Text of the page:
Hey, quick question: What color is this !@#$ shoe?

Welcome, friends, to the depths of spring! The time of year where our fancies turn us away from all the work we have to do and towards a question of utmost importance: WHAT COLOR IS THIS BLEEPING SHOE?


Before I show you the shoe — it's imperative I remind you that it joins a proud tradition of family/friendship destroyers that include The Dress, The Jacket, and, most recently, the monstrosity that was Laurel and Yanny. So be forewarned: it might totally ruin your day.

And also your latest relationship. And your sense of right and wrong.

And now: Is this shoe pink and white or grey and green?

Image via Twitter.

Of course, the internet (or at least several thousand people on the internet) have gone wild with opinions and explanations. The current reigning theory? If you're right-brain dominant you will see the shoe as pink and white. If you're more left-brained, you're going to see the shoe as grey and mint green.

Of course, there's no real science to back any of this up, nothing but internet say-so. But it's nice to take a break from all the overwhelming, awful things we have to argue about and instead argue about something this silly and inconsequential. Some sneakerheads have even gone down the shoe rabbit hole to figure out exactly which shoe this is, you know, so their argument for what color they think it is is actually based in something factual.

But if the photo's truly been distorted to show teal, then why is the hand in the corrected photo so pink?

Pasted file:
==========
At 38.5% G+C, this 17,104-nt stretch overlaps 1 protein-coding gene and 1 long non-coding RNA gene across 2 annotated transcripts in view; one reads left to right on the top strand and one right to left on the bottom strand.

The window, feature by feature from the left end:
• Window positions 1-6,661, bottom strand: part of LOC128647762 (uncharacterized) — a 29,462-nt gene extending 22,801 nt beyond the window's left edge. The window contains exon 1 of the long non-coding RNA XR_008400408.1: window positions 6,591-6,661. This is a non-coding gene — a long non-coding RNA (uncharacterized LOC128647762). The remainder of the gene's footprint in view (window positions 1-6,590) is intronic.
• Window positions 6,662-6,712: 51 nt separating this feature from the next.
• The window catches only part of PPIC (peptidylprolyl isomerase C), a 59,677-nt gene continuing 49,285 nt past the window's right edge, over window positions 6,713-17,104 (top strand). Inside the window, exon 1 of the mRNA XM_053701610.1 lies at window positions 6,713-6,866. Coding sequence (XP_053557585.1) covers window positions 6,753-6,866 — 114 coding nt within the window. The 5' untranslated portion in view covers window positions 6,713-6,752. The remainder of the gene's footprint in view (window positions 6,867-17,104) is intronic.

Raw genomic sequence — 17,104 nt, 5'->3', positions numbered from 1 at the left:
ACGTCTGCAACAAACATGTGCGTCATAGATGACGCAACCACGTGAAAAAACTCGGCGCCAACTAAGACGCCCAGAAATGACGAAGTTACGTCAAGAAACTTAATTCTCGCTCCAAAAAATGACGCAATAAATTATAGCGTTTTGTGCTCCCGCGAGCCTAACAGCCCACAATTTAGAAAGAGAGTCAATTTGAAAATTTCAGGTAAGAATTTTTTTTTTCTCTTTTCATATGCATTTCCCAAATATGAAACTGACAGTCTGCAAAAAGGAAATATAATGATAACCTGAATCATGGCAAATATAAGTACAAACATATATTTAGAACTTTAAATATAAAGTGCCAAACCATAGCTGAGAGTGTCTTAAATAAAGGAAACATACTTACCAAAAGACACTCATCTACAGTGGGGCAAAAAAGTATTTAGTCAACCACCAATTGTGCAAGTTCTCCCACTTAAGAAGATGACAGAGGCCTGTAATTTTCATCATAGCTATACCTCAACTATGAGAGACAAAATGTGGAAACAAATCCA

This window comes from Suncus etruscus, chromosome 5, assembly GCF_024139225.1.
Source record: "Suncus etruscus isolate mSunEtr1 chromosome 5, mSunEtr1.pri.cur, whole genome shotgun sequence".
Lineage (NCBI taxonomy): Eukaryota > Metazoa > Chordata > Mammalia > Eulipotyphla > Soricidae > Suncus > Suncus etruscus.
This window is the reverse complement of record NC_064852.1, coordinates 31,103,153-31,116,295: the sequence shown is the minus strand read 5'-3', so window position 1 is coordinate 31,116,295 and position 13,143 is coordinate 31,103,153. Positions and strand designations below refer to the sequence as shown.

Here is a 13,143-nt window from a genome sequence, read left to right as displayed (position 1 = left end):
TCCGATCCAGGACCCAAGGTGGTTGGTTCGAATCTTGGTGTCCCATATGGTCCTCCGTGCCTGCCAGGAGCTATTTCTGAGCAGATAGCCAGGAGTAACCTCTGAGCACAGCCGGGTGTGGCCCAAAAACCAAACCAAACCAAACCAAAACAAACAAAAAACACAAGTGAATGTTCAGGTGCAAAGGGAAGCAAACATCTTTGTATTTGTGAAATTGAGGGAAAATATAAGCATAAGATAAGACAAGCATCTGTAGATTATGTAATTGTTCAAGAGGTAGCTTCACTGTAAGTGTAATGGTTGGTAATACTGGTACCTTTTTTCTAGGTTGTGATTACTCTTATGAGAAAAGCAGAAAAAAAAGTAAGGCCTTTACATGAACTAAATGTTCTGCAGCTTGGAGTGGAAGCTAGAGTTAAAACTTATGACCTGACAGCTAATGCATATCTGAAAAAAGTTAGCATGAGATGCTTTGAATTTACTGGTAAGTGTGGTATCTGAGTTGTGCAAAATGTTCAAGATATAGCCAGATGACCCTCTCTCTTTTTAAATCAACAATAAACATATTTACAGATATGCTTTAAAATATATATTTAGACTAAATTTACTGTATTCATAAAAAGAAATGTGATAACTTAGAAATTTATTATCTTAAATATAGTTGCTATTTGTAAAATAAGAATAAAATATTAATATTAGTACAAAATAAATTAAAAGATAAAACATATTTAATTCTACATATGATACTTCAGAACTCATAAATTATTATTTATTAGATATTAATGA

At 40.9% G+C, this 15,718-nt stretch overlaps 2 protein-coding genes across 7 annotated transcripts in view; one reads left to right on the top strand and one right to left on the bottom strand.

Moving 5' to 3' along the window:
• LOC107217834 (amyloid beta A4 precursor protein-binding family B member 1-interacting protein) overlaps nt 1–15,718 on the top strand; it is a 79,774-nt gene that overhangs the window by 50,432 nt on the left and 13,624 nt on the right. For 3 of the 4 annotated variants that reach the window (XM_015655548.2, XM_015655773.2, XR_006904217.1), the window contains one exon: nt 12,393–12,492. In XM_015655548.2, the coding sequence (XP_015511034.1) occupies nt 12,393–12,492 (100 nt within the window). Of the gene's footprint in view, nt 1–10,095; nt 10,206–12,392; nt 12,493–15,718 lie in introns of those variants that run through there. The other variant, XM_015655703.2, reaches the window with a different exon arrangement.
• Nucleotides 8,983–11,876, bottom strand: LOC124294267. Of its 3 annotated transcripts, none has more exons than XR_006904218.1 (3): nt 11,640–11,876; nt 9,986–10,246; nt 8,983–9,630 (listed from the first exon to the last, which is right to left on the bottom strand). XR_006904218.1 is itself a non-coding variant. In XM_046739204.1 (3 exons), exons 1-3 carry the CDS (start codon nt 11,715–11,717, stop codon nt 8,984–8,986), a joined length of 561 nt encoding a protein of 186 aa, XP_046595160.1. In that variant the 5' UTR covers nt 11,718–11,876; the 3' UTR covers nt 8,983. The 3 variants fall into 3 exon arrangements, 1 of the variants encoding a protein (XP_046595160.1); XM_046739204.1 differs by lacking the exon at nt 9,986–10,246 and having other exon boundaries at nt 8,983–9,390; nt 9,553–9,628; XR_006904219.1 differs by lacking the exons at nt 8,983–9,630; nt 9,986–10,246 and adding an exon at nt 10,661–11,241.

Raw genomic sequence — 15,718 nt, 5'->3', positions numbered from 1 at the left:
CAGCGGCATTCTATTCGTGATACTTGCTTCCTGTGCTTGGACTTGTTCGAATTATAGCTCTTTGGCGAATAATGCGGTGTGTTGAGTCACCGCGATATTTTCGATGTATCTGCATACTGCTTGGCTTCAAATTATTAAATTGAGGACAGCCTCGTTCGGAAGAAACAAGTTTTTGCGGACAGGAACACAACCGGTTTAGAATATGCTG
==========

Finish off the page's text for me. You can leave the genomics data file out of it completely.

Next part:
And wait: What's this? Maybe the shoe is green and just badly photographed?

Anyone else feel like their head might explode? Anyone else feel like they need to have the right answer? Green or grey or pink and white? Whatever your answer is, you'd better start preparing your defense so you can destroy everyone else's by the time dinner rolls around.

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True

If the past year has taught us nothing else, it's that sending love out into the world through selfless acts of kindness can have a positive ripple effect on people and communities. People all over the United States seemed to have gotten the message — 71% of those surveyed by the World Giving Index helped a stranger in need in 2020. A nonprofit survey found 90% helped others by running errands, calling, texting and sending care packages. Many people needed a boost last year in one way or another and obliging good neighbors heeded the call over and over again — and continue to make a positive impact through their actions in this new year.

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Edith Ornelas, co-creator of Mariposas Collective in Memphis, Tenn.

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